The killing of a fetus, unborn child is called as feticide. You will be charged with vehicular feticide if you cause an accident that result in the death of a viable fetus. A viable fetus is one that is sufficiently developed to survive outside the womb, even if it must be hospitalized and cared for in a neonatal unit. If the accident was caused by a serious traffic violation, you will be guilty of first degree feticide. An accident caused by a less serious traffic violation can result in a charge of second degree feticide.
Penalties for feticide
- First degree feticide – two to fifteen years in prison.
- Second degree feticide – up to 12 months in prison.
If your driving violation is so severe that it endangers the lives of others, you will be charged with reckless driving. Reckless driving includes excessive speeding, veering in and out of traffic or any of a number of other driving violations if your violation is so severe others were put in danger. Reckless driving is a criminal misdemeanor which can result in a fine up to $1000 and prison term of a year. You will accumulate points on your license and risk loosing your insurance.
Road rage refers any inappropriate gesture or behavior that is aggressive in nature. Although not illegal in itself, it may result in to moving violations or even arrest. Examples of road rage include obscene gestures, tailgating, trying to cut someone off in traffic, excessive horn honking or light flashing or shouting matches.
If you or a loved one are accused, suspected, or charged with committing a driving law violation in Georgia, then you should contact an Augusta attorney to protect your rights.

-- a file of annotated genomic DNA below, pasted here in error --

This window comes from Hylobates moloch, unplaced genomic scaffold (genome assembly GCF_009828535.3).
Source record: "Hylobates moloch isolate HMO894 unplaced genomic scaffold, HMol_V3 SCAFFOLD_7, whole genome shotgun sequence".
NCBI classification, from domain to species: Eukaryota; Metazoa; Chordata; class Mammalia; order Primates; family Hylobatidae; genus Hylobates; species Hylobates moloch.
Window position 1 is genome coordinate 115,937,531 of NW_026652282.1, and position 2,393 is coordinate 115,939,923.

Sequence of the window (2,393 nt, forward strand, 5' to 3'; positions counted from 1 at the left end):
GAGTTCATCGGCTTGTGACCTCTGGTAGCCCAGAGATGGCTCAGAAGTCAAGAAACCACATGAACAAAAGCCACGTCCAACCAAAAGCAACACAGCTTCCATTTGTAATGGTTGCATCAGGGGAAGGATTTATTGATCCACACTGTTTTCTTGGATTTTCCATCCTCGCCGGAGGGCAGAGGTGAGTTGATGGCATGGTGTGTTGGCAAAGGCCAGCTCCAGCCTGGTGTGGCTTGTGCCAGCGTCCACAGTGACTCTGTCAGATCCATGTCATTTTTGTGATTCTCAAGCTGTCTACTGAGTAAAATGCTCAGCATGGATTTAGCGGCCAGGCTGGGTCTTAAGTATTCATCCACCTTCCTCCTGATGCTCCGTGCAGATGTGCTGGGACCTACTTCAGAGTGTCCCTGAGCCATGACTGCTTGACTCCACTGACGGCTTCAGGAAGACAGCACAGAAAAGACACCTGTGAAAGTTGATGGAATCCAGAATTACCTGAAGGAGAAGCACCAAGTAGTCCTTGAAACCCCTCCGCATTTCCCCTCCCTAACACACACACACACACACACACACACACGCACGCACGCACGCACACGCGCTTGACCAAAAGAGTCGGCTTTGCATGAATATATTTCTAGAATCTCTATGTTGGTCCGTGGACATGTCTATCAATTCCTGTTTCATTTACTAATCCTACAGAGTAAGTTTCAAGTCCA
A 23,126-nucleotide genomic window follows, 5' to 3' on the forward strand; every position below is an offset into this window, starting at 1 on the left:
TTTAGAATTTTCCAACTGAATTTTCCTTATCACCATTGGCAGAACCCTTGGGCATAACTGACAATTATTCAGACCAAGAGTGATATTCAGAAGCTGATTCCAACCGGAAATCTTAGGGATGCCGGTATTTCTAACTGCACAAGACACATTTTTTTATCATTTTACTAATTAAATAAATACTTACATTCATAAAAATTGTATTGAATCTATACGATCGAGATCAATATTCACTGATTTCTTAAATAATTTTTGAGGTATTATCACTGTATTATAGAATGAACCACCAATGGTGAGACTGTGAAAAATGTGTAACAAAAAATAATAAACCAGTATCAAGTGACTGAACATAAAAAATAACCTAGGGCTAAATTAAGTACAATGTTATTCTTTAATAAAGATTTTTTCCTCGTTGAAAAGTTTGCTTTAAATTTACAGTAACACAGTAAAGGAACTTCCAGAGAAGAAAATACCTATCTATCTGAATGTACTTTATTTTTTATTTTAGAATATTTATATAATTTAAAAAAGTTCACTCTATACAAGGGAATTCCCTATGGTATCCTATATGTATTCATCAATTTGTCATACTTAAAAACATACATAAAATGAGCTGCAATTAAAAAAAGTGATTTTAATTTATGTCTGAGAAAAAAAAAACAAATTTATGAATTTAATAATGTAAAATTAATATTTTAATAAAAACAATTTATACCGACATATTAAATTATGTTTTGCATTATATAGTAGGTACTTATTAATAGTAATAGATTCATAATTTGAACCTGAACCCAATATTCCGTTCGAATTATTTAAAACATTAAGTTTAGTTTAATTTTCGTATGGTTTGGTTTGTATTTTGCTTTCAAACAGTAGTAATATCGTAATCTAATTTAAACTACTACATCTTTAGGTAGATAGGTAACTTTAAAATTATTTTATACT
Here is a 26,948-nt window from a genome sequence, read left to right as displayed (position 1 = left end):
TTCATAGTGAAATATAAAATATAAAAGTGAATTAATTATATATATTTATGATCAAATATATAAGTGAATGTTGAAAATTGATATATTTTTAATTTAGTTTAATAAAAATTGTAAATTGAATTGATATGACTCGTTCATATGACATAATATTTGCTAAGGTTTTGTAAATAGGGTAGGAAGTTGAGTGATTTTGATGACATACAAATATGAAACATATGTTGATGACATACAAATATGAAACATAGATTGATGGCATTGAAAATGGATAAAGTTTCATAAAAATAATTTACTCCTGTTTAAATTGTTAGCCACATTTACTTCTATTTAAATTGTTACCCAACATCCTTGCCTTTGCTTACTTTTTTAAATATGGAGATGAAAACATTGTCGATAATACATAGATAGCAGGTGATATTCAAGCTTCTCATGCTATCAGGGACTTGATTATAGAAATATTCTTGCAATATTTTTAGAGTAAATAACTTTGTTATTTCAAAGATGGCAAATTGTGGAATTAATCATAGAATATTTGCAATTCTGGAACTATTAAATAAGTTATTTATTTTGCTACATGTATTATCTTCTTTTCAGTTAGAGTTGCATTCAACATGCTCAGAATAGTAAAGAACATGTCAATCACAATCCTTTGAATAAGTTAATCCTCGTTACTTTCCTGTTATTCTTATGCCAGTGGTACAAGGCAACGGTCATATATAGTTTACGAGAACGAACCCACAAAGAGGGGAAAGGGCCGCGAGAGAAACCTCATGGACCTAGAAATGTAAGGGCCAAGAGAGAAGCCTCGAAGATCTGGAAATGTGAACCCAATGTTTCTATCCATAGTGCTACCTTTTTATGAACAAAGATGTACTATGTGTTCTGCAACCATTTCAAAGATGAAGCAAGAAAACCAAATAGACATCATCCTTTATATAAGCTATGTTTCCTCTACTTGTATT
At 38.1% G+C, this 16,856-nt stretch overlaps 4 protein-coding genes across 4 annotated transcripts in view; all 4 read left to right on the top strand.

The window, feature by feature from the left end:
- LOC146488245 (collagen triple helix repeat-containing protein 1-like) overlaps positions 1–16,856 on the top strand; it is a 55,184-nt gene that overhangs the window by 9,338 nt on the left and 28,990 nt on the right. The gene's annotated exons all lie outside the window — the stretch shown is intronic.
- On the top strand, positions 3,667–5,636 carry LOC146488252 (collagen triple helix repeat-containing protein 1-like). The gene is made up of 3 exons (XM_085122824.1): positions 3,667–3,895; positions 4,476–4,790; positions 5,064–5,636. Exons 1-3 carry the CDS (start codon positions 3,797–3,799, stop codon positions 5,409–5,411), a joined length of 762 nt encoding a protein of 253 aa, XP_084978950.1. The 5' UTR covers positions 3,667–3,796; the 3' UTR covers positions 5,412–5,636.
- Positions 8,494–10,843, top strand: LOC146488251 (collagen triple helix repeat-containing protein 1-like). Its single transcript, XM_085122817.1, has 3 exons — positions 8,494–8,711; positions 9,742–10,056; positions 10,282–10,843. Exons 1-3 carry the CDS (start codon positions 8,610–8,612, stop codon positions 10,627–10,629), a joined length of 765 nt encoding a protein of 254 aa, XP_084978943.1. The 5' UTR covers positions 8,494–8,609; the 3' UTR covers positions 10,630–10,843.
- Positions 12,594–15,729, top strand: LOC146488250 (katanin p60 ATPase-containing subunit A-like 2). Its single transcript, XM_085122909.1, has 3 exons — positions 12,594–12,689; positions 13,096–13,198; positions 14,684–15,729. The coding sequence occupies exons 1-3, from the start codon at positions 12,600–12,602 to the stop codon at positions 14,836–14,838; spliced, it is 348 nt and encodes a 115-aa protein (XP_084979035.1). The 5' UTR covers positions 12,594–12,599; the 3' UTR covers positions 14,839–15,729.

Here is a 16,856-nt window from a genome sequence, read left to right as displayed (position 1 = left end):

Augusta GA Traffic Offenses Lawyer
Many people categorize traffic offenses as minor bumps in the road that can easily be put to rest by simply paying a ticket and forgetting about the matter. However, in many instances, this is a gross oversimplification of the impact that traffic offenses can have on your life and the lives of others.
If we first examine relatively minor offenses, like speeding, disobeying traffic signs and signals, and other violations that did not result in any damages or injuries, we have to consider the fact that the state of Georgia attaches points to these offenses. Each time a driver commits a traffic offense points are assessed against that person’s license.
If you accrue fifteen or more points over any 24-month period, you license is automatically suspended. So, a few speeding tickets and perhaps an instance of failing to stop completely at a stop sign over a period of a couple of years can result in the loss of your driving privileges. Even the “little” things can add up to deliver some serious consequences.
But then there are traffic offenses that are much more serious. Aside from the criminal ramifications, traffic offenses such as vehicular homicide, driving under the influence of drugs or alcohol, fleeing an officer, using a vehicle while committing a felony, hit and run, and racing all carry a mandatory drivers license suspension along with them.
Because driving has become such a routine part of our lives, many of us sometimes lose sight of the fact that a single mistake can lead to truly disastrous consequences. Every time you get behind the wheel it’s important to remember that traffic offenses are indeed serious and something that we should all endeavor to avoid.
Our law enforcement officials have a very difficult and dangerous job, and they perform it admirably in most cases. But they are human, and they do make mistakes. Not everyone who is accused of a traffic offense is guilty, and there are often times mitigating circumstances surrounding the event.
When you have been cited for a traffic offense, the best course of action is to contact a Georgia traffic attorney and tap into his or her expertise so that you can be certain that your interests are being properly advocated by an experienced professional with a thorough understanding of GA traffic laws.